So far, there are eight confirmed cases of measles in the Bay Area. Now, some parents are adjusting their children's vaccination schedule, while others are avoiding crowds.
From mommy forums to the playgrounds, measles are the current topic of conversation and many are doing what they can to protect their children.
VIDEO: Bay Area school district take measures to tackle measles
The measles vaccine, usually combined with mumps and rubella, is usually given twice. The first when the child's a year old, the second, when the child reaches four.
But San Francisco mom Suzie Feldstein is taking the advice of her son's pediatrician. Her two-year old boy will be getting his second shot next week before they go to Legoland next month.
"I think the more you're in big places with big crowds of people, there are airports, and hotels and amusement parks and all kinds of tourist activities that we'll be attending with big groups of people, so I think that just ups the risk a little bit," Feldstein said.
The outbreak is traced to Disneyland.
At least 70 people in six states and Mexico have gotten sick from the highly contagious disease since mid-December, most are from California, eight are from the Bay Area.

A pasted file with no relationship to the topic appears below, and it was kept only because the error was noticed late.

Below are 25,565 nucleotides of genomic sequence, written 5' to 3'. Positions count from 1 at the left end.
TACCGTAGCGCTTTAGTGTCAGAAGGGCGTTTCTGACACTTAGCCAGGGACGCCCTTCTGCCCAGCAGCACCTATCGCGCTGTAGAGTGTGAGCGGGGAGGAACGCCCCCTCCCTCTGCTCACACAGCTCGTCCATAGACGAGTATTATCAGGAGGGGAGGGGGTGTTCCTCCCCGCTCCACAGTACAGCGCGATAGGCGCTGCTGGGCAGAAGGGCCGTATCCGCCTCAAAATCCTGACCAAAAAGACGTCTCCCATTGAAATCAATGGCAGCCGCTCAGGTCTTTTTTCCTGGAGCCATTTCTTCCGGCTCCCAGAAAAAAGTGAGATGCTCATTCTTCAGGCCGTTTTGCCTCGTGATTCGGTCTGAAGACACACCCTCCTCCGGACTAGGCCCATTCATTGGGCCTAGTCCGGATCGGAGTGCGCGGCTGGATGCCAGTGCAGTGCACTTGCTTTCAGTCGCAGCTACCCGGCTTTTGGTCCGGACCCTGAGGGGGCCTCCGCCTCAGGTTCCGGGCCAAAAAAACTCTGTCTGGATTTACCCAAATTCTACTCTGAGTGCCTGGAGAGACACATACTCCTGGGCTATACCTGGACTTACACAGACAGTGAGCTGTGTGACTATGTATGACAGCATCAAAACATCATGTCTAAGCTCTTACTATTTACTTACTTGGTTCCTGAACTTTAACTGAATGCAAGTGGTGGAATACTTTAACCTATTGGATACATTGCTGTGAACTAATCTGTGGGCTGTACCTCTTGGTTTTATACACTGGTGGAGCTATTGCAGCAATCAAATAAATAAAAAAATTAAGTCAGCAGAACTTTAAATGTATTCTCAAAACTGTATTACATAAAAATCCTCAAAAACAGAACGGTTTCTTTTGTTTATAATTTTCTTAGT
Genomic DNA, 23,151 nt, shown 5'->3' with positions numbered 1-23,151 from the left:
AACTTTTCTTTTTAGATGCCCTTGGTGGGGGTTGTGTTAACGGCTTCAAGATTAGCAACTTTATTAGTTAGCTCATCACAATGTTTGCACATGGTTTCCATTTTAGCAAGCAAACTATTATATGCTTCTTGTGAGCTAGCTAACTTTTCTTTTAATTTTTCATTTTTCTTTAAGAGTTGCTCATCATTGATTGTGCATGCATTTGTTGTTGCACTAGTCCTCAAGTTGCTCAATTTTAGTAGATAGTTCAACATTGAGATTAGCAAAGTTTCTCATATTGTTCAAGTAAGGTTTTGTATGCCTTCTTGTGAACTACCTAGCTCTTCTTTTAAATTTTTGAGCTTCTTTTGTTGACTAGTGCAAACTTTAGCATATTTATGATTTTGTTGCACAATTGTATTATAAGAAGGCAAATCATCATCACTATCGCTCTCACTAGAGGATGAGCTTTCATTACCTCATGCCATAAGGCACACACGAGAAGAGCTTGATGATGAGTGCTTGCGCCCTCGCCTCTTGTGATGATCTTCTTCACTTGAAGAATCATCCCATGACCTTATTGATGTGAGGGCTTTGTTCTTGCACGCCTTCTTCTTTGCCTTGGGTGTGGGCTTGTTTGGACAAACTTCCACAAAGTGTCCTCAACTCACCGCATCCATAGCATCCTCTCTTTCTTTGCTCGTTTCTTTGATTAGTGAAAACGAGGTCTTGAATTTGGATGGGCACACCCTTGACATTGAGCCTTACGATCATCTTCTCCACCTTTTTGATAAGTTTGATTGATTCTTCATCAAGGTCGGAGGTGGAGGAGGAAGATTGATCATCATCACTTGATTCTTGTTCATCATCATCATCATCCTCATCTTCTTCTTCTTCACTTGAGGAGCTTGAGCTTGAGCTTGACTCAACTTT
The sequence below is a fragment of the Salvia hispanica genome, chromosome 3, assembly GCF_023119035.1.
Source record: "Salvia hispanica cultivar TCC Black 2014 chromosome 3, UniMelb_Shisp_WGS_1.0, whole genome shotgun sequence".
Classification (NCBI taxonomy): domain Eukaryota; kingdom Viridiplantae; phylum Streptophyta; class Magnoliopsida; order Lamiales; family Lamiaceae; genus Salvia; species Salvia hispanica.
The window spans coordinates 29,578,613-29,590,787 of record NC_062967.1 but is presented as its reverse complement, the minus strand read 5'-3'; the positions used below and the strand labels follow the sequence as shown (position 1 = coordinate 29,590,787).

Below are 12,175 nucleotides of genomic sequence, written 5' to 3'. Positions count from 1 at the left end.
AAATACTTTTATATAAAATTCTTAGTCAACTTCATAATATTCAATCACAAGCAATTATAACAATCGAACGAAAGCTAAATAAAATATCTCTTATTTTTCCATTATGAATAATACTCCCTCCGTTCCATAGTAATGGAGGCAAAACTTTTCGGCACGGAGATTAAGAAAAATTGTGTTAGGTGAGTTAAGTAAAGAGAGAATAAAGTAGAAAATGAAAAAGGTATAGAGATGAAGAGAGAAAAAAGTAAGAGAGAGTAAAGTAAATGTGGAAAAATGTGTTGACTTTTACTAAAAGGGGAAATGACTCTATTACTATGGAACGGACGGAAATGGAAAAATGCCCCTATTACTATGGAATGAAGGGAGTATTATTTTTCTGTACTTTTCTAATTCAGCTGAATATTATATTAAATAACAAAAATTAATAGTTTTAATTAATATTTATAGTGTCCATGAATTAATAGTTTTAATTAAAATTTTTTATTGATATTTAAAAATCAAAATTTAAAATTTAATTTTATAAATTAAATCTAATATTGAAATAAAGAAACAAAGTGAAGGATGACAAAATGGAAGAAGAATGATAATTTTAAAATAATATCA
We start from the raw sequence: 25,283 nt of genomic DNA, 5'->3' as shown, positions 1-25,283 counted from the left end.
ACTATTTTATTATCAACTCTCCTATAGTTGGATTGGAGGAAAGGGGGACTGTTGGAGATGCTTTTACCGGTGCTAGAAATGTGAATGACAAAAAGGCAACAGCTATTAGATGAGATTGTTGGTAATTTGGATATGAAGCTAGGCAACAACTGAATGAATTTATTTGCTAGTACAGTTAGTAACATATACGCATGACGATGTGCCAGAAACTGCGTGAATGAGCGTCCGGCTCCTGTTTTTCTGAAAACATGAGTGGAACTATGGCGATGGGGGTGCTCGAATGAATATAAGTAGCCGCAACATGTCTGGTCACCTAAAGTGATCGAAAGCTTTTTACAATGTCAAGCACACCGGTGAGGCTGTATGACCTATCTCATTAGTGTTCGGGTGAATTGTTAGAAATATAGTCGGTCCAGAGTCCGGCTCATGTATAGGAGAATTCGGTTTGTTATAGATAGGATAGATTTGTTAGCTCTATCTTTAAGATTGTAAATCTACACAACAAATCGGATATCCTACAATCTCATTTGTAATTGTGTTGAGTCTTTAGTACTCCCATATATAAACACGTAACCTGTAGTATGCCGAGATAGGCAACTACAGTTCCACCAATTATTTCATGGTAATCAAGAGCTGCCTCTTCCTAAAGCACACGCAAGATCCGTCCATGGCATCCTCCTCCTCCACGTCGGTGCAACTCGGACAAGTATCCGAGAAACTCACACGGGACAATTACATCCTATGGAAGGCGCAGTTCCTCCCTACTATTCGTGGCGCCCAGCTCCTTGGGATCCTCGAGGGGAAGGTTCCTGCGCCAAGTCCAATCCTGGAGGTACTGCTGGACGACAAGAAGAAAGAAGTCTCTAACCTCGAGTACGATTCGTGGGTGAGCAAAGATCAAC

Dr. Yasuko Fukuda is a pediatrician at the California Pacific Medical Center.
She says she's been getting a steady stream of calls from parents worried about the measles, which typically starts out as a cold.
"Pretty sick after a while, the eyes can get red, funny kind of rash," Fukuda said. "If there's a possibility you've been exposed to anybody I would watch for that."
New mom Anne Slater isn't taking any chances.
Her daughter Liv is only four months old, too young to get the vaccine so she's following her pediatrician's advice.
"What we're just trying to do is just be cautious and not take her out in very crowded areas that are enclosed like the Ferry Building, try to stay kind of local in our neighborhood and do shopping there where it's a little less crowded, populated," Slater said.
Just one of things parents are doing to keep the outbreak from getting worse.
For full coverage on the measles outbreak, click here.